They say that you should never believe everything you read in the papers, and with the current state of the tabloid press in the UK it has never been more salient advice. Like their political allies, the press have their agendas and their own interpretations of the truth.
They say that you should never believe everything you read in the
papers, and with the current state of the tabloid press in the UK it has never
been more salient advice. Like their political allies, the press have their
agendas and their own interpretations of the truth.
Take Saddam Hussein, for example. The one-time US ally and Middle
Eastern dictator was demonised and branded public enemy number one by two
generations of the Bush family for the way he ran his country (mostly trying to
protect its oil reserves). There were sections of Iraqi society that suffered
under his rule, but it was a much safer and prosperous place for many Iraqis,
most of whom now have nothing under the US-style enforced “democracy,” which
has certainly caused more death and destruction than Saddam’s brand of
despotism. This isn’t about defending the tyrant but trying to give a little
context for the film, The Devil’s Double, because, while Saddam was running his
country with a strong hand, his son Uday was completely out of control.
Based on a true story, the maniacal Uday (Dominic Cooper) needs a fiday,
a body double/decoy to take some of the heat for his outrageous behaviour or,
more to the point, to appear in public when the drug-addled enfant terrible is
too drunk or wasted to do it himself, a bullet-catcher for when there’s a
threat to his personal safety. He finds an almost perfect match in his old
classmate Latif (Cooper again), an army lieutenant with a strong moral compass,
who is made an offer he can’t refuse, although Uday was more Scarface than Don
Corleone. But life in a gilded
cage is still life in a cage and when Latif falls in love with Sarrab (Ludivine Sagnier), Uday’s favourite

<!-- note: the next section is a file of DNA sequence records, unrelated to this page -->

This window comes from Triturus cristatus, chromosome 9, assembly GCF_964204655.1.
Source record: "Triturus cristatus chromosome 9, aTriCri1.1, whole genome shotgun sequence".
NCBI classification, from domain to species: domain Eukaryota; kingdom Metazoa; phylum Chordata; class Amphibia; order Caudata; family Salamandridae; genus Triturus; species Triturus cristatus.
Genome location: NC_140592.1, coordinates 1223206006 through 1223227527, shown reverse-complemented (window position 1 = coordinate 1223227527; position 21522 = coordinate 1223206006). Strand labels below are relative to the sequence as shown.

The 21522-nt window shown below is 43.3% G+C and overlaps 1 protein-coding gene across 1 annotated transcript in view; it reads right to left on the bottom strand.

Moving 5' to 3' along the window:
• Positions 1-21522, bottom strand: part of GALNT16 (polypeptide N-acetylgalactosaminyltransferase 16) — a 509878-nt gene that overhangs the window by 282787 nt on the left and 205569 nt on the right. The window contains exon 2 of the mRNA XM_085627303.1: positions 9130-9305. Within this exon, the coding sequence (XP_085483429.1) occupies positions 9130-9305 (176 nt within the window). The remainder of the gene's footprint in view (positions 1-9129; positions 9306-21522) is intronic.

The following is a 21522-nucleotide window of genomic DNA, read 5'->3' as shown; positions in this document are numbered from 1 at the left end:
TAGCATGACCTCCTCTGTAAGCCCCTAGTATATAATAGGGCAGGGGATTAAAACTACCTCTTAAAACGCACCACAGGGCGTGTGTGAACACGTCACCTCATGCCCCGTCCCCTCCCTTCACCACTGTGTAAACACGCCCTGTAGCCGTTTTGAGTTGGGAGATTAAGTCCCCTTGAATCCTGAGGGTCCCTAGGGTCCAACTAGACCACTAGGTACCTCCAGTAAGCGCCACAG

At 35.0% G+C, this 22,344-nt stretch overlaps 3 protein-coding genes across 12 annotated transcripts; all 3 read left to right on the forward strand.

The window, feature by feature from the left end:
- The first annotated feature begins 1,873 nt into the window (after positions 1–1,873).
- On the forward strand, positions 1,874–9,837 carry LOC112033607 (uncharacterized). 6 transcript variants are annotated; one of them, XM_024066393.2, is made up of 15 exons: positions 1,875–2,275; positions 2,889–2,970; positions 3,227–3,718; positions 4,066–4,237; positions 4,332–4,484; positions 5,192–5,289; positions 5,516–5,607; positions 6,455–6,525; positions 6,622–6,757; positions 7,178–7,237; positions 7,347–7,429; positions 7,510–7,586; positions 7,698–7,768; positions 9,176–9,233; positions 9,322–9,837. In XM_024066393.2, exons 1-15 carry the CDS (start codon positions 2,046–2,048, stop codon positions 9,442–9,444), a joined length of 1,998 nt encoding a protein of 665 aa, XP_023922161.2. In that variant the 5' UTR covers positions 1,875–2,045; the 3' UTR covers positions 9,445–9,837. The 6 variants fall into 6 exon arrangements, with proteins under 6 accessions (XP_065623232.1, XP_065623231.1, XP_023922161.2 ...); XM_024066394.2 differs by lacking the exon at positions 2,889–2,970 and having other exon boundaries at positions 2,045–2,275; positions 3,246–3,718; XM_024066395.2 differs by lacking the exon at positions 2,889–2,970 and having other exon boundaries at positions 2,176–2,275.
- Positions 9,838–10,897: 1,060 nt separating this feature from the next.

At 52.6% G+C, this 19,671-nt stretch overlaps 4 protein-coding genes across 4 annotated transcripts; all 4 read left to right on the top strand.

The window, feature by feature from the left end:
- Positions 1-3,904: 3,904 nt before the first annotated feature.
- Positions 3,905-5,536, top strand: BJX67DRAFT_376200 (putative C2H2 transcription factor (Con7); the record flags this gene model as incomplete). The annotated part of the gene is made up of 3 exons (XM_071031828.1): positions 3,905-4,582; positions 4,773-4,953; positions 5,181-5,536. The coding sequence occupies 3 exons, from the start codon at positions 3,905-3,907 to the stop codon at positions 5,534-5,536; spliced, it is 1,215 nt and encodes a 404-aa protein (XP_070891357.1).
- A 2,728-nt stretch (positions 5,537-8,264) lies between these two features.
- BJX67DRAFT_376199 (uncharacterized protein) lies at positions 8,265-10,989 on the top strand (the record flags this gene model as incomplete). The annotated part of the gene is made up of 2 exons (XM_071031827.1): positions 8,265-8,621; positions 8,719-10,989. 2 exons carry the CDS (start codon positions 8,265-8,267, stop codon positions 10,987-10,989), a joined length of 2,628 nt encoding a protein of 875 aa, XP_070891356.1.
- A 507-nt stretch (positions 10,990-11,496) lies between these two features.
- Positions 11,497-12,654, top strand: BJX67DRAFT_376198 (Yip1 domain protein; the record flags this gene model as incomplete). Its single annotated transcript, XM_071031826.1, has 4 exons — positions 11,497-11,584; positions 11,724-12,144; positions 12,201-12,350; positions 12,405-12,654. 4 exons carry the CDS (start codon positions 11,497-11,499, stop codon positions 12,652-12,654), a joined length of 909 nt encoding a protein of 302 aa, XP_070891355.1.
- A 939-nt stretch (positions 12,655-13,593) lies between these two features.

courtesan, he knows his days are numbered…
Shot more in the style of a gangster movie (think Scarface of Arabia)
than a traditional political thriller, The Devil’s Double glamorises the
excesses of Uday and his entourage without ever condoning their actions or
glossing over the human cost of Uday’s non-stop orgy of drug-fuelled rape and
murder, Dominic Cooper giving a magnetic dual performance as the psychotic Uday
and his laconic double Latif. Amongst all the atrocities committed by Saddam’s
evil spawn, Cooper’s charm still seems to shine through, even if he looks nothing
like the romantic interest in Mamma Mia. What we do see is a spoilt brat; a
mollycoddled mummy’s boy with absent father issues and an over-inflated sense
of entitlement – attributes not that dissimilar to the looters we’ve seen on
the streets of the UK in the last week, except Uday’s aspirations involve
attacking other countries, not stealing trainers or breaking into Poundland.
Cooper will no doubt receive lots of accolades for this dual performance
of two very different characters. He slightly overacts the Uday role but it is
necessary to show just how out of control he was. However his scenery-chewing
Uday is balanced out by his more grounded interpretation of Latif.
Not always an easy watch, The Devil’s Double will inevitably upset some
people, but this is a cinematic interpretation of events that we may never
fully comprehend, and may actually be a lot tamer than the reality. Despite all
the carnage, drama and excesses, there are also moments of humour as well as
old-fashioned romance and adventure.